"CAC has been closely monitoring the FTC's antitrust enforcement efforts against physicians for over a year. Like earlier prosecutions, every aspect of the FTC's case against these doctors is deficient and crumbles upon proper examination,” says Nicholas Provenzo, CAC chairman." "The FTC's antitrust enforcers claim that recognizing a doctor's right to negotiate his fees in concert with other doctors will hurt patients by increasing costs. The FTC should instead observe the effect of its own actions."

"The FTC has made it clear that the only price strategy it would allow doctors to pursue is one that forces them to see more patents for less money," says Provenzo. "This violates the rights of doctors to control the manner in which they work. In addition, reducing the monetary incentive doctors receive for providing care to their patents can hardly be said to be in the patient's best interest."

"Patents already feel like cogs in a vast, uncaring machine," says Provenzo. "The FTC's crusade against doctors will only increase that feeling. It will drive doctors out of medicine and leave patents with a declining standard of care."

“This case represents the government at its worst—prosecuting innocent citizens whose only ‘crime’ is attempting to assert their right to freely negotiate fees paid in exchange for their skills, while claiming that this somehow protects the marketplace,” says CAC Senior Fellow Sean Oliva, who wrote the Center’s comments. "The FTC's mandate is to protect the market—not destroy it, yet the FTC's consent order is confirmed, the marketplace for medicine will be seriously damaged."

A copy of the CAC comment letter in PDF format can be downloaded at:

Saturday, May 24, 2003

Antitrust News: IUPUI's Confession

The over-named Indiana University-Purdue University Indianapolis managed to earn itself a place in antitrust lore by turning itself in for "price-fixing":

IUPUI has agreed to refund about $500,000 to more than 46,000 current and former students to avoid prosecution for alleged price-fixing at its bookstores.

"To learn that such activity might have occurred is unacceptable, and we are implementing a restitution plan immediately," Cheryl Sullivan, vice chancellor of external affairs for the campus in downtown Indianapolis, told the Indianapolis Star for a story Friday.

The alleged price fixing between IUPUI's bookstores and an unidentified bookstore covered an 18-month period that ended in December.

Officials at IUPUI discovered the possible price fixing during a routine audit in November and reported it to the U.S. Justice Department's Antitrust Division later that month, said Susan Rivas, an attorney for the Indianapolis law firm Ice Miller.

The Justice Department granted IUPUI conditional amnesty under a program that allows businesses and organizations that report antitrust activity and cooperate with the government's investigation to avoid fines or prosecution, Rivas said.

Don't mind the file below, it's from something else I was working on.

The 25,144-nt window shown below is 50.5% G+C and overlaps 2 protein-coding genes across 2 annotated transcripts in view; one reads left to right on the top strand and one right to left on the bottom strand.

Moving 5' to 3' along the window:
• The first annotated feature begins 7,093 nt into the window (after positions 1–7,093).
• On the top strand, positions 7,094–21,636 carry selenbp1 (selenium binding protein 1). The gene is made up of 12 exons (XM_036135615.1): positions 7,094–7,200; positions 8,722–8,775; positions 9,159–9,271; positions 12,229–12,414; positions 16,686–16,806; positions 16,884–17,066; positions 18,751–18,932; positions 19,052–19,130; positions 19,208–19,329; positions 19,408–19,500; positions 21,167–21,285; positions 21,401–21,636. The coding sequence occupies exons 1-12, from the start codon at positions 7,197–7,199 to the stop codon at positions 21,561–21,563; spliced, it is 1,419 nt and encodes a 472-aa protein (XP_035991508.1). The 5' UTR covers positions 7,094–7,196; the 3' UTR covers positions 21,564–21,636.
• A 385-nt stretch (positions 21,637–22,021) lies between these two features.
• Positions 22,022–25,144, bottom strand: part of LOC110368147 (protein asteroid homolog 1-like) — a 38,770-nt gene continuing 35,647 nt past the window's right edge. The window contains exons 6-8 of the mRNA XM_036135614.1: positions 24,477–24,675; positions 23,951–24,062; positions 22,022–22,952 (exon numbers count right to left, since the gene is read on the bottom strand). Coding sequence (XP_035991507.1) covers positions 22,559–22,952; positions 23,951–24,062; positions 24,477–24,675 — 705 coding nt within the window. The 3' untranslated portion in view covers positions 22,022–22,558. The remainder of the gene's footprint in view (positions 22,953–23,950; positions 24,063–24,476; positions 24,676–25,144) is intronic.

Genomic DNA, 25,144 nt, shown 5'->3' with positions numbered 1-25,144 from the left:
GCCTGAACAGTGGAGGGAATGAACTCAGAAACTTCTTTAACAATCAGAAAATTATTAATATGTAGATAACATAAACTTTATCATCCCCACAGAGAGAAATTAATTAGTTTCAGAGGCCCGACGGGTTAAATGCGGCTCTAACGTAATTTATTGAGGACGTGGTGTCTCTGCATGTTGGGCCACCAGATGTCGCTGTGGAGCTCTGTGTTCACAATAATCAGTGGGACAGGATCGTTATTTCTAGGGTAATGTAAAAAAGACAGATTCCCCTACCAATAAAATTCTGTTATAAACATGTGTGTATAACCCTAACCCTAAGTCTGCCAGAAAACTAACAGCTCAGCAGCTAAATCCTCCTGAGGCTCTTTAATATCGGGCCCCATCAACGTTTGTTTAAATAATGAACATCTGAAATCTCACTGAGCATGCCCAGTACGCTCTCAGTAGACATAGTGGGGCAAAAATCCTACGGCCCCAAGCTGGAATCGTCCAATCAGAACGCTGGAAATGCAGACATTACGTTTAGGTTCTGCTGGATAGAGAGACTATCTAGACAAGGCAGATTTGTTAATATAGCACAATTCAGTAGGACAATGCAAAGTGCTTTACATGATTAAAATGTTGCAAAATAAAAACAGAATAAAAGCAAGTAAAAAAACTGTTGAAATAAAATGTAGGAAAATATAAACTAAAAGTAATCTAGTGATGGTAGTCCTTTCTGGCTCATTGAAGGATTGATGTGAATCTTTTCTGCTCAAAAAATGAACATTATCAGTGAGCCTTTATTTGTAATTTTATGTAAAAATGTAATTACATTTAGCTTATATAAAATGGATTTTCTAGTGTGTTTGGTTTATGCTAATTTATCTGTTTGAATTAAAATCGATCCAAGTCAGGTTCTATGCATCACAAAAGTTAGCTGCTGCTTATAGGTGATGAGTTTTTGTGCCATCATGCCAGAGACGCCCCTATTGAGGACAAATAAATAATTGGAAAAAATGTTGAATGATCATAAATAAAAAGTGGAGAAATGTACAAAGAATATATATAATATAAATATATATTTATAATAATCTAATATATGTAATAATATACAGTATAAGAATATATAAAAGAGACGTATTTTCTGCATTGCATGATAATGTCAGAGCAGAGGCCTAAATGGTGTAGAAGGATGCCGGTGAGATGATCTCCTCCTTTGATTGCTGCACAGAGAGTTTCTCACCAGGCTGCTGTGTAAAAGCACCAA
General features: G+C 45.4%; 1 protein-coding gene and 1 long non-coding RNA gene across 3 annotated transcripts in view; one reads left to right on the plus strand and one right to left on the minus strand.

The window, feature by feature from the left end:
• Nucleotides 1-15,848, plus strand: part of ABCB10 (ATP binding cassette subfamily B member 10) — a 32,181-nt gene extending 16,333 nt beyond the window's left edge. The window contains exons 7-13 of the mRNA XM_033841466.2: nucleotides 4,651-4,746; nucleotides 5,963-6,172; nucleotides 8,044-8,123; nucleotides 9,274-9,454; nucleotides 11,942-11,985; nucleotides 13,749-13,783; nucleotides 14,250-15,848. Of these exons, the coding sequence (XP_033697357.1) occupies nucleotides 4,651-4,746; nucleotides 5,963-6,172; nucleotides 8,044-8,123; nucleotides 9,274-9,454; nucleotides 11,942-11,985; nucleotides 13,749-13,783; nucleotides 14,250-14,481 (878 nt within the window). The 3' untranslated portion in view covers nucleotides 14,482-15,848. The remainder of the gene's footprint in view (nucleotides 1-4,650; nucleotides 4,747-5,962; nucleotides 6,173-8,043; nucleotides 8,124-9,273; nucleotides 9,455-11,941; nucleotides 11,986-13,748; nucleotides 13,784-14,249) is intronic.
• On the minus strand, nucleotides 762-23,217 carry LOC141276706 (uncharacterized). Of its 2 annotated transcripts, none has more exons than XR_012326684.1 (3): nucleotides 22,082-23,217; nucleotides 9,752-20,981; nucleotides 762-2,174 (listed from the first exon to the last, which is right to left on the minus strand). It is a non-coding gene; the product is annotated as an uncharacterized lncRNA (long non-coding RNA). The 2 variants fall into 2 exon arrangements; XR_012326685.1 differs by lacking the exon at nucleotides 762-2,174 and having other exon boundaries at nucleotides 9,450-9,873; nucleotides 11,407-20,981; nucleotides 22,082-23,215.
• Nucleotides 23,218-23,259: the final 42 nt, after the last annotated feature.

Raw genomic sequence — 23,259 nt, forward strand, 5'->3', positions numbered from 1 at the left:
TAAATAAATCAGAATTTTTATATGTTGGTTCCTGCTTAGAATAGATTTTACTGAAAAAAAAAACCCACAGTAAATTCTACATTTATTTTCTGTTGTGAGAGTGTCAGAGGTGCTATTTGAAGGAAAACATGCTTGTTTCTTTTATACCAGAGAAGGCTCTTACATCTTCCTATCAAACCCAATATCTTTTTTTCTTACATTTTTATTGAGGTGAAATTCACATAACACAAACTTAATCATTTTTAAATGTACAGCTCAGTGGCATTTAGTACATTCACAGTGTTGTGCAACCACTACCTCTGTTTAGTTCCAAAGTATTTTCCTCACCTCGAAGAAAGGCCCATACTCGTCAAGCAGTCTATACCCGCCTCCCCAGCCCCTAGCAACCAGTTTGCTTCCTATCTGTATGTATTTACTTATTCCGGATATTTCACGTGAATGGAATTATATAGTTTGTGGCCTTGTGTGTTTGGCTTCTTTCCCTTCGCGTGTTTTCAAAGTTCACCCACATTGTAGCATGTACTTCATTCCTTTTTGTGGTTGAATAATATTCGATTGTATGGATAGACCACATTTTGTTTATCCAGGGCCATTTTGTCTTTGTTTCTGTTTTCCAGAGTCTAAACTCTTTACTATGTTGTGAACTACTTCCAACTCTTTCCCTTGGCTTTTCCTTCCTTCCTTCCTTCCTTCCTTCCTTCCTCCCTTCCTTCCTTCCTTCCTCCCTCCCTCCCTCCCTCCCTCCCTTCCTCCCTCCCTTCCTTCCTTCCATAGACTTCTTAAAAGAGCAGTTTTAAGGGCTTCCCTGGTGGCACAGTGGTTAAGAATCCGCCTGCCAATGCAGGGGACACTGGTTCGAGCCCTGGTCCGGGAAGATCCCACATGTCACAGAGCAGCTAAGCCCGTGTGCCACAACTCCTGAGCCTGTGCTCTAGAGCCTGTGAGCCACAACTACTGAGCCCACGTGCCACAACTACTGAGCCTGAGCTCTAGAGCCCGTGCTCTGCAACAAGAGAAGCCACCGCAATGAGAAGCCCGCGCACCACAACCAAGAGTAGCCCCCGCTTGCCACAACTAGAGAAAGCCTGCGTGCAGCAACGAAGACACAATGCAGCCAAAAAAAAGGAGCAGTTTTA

The bookstores allegedly eliminated a 10 percent discount on new health sciences textbooks and imposed a 2 percent price increase on all new textbooks.

Under the restitution plan, students enrolled in classes anytime from July 2001 through December 2002 will receive an average of less than $5 in credit or refunds. Some students will get as little as 24 cents; two will get the highest payment, $170.

And I think we call all breath a sigh of relief now that those students are getting their $5 back. Of course, it would have been interesting to see whether the DOJ would have actually pursued the matter, given that it amounted to a $5 per student "injury."

Friday, May 23, 2003

Politics: Addicted to Taxpayer Funds

If you thought campaign finance "reform" was bad, consider an even more appalling concept: Taxpayer-subsidized advertising against candidates and ballot initiatives. And more appallingly, this is being pushed by Republicans:

House Republicans are attempting to lift long-standing restrictions on a $1 billion anti-drug advertising program in a move that would allow the White House to use taxpayer funds to engage in partisan political activities and campaign against candidates or ballot measures favoring the legalization of drugs.

The provision was quietly tucked into a bill reauthorizing the White House Office of National Drug Control Policy and is set for markup today before the House Government Reform Committee.

Currently, the office and its director, who is commonly referred to as the drug czar, are barred by law from using their annual $195 million anti-drug advertising budget for partisan, political purposes.

Under language included in a reauthorization bill authored by Rep. Mark Souder (R-Ind.), the prohibition would be lifted when the ONDCP director is acting to oppose an attempt to legalize the use of any illegal drug. The measure was approved last week by the Government Reform subcommittee on criminal justice, drug policy and human resources.